ATI nudges toward profitability
Adjusted income - unadjusted loss
ATI today said it made $2.2 million (one cent a share) in the three months to 31 August, the company's final quarter of its 2001 fiscal year.
The quarter's revenues came in at $229.1 million, a 6.7 per cent fall on the same period last year. However, gross margins rose 5.5 per cent to 29.6 per cent and operating expenses fell 2.7 per cent to $88.3 million, allowing the company to record its small but welcome profit.
Take into account one-off items, though, and that income disappears, replaced by an unadjusted $11.6 million loss (five cents a share)
For the full year, ATI saw its revenues fall 19.1 per cent to $1.04 billion. The adjusted net loss for the year was $16.3 million (seven cents a share) - the unadjusted net loss was $54.2 million (23 cents a share).
ATI blamed the decline in sales on the slowdown in the PC market, but believes it's now in a better position that it once was to capitalise on any revival in that arena and others. "We have successfully refocused the business [and] changed our strategy to partner with third-party board makers," said ATI's president and COO, David Orton. "Our growth will be driven by an expanding footprint in the PC market through increased desktop and workstation market share, the introduction of new technology in the integrated market as well as our participation in the consumer game console space with Nintendo's GameCube."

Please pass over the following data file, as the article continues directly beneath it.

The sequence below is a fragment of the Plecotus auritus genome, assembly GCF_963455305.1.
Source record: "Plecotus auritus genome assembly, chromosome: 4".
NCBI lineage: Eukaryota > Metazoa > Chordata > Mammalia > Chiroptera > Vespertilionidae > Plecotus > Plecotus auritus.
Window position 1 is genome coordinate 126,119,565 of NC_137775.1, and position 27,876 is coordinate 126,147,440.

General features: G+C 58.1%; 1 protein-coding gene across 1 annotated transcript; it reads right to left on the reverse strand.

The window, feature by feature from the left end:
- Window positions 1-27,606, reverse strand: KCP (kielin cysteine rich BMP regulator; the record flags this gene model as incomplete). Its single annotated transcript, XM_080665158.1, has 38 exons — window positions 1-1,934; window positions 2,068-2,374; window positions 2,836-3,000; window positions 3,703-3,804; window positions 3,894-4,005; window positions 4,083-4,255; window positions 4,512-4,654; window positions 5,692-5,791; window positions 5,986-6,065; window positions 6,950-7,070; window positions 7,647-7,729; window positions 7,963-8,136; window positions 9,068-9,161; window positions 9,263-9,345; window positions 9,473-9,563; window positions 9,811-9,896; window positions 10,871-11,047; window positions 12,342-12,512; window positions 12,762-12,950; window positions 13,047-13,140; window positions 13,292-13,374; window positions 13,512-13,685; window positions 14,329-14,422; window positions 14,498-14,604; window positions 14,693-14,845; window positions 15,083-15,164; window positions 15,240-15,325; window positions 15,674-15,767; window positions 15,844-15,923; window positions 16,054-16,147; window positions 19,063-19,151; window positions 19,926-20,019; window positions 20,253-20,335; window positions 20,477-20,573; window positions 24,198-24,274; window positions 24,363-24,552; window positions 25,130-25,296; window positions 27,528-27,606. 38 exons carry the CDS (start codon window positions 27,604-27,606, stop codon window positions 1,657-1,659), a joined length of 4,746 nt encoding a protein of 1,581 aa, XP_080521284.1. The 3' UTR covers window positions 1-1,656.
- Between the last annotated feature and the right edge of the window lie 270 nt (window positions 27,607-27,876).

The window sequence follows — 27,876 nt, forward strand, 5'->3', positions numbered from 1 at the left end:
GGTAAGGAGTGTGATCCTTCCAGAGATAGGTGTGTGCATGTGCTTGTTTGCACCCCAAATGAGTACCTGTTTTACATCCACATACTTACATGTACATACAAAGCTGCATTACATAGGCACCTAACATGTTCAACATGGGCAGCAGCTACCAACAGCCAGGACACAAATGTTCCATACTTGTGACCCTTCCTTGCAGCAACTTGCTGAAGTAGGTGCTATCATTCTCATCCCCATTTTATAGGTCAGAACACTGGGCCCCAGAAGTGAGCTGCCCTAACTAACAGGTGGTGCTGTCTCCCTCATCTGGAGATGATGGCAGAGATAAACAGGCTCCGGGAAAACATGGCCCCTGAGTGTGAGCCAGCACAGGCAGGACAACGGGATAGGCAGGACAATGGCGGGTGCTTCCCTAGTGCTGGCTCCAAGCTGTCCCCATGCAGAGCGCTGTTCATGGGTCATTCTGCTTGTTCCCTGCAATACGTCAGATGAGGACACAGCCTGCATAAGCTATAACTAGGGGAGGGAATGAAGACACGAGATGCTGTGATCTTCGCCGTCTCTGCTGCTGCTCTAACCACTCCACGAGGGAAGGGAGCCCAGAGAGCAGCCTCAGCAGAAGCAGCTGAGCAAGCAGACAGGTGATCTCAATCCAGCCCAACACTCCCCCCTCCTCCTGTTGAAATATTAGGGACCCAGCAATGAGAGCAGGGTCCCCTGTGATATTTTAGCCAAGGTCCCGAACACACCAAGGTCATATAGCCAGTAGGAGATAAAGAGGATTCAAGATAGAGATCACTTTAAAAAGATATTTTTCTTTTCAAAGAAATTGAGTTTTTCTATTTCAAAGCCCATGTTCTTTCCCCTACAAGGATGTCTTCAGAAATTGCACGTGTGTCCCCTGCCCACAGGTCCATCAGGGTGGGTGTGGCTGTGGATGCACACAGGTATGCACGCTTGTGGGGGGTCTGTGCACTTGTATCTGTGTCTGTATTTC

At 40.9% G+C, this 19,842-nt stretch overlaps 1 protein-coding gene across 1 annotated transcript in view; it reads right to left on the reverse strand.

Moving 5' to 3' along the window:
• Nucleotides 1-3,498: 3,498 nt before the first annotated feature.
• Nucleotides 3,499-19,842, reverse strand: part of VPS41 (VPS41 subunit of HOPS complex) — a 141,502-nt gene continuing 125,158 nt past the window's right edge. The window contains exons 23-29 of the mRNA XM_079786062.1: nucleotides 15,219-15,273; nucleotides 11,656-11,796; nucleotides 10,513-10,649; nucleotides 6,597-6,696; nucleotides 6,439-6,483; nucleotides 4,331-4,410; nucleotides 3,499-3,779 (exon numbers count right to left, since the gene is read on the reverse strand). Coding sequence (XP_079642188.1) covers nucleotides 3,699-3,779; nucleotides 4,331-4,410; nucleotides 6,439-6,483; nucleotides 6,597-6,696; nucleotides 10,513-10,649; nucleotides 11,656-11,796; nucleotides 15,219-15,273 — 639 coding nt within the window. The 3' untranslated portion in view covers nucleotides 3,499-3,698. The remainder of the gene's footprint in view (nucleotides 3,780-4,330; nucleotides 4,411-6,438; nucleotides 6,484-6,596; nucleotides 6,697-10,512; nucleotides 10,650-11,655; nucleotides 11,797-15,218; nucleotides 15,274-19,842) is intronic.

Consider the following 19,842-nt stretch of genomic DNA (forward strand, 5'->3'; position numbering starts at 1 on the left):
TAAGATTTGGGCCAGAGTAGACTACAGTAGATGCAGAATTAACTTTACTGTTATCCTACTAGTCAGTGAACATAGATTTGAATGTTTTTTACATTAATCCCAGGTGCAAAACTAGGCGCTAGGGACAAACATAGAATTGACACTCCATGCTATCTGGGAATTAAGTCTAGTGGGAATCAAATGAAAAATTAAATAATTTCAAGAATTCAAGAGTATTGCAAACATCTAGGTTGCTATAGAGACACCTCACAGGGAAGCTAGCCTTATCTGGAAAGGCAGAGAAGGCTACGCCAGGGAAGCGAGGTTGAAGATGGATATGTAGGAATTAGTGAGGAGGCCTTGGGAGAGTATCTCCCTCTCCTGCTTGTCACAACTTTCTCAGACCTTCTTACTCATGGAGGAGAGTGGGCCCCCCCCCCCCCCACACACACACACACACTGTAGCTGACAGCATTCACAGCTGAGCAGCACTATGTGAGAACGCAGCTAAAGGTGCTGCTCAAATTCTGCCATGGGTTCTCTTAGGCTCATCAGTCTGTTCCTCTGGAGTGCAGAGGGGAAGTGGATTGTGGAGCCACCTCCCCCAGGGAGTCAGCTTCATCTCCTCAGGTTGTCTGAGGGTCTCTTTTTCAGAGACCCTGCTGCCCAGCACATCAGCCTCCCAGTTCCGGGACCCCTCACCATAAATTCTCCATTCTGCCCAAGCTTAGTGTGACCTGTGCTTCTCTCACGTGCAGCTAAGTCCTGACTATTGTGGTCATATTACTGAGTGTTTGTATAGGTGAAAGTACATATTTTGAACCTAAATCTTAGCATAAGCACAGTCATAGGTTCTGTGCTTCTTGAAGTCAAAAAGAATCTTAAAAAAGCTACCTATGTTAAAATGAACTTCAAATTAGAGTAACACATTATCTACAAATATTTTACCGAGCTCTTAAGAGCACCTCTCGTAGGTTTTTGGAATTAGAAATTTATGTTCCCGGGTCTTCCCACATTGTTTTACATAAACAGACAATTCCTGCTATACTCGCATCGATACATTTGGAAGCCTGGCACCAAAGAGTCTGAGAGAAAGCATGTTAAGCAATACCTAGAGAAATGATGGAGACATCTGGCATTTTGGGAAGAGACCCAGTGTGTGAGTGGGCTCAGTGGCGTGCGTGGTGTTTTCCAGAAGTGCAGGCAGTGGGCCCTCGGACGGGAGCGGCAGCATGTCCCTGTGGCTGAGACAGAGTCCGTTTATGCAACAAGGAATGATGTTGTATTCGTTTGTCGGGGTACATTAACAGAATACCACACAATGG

Not that it expects this recovery to happen any time soon, it seems. While the events of 11 September had no effect on Q4 2001 or the full fiscal year, they have still persuaded ATI that it's not a good idea to issue guidance for the current or future quarters.
It had previously predicted a slight upturn in sales and income for Q1 2002 over Q4 2001, but it today withdrew those forecasts and others it made for fiscal 2002 as a whole. ®
Sponsored: Benefits from the lessons learned in HPC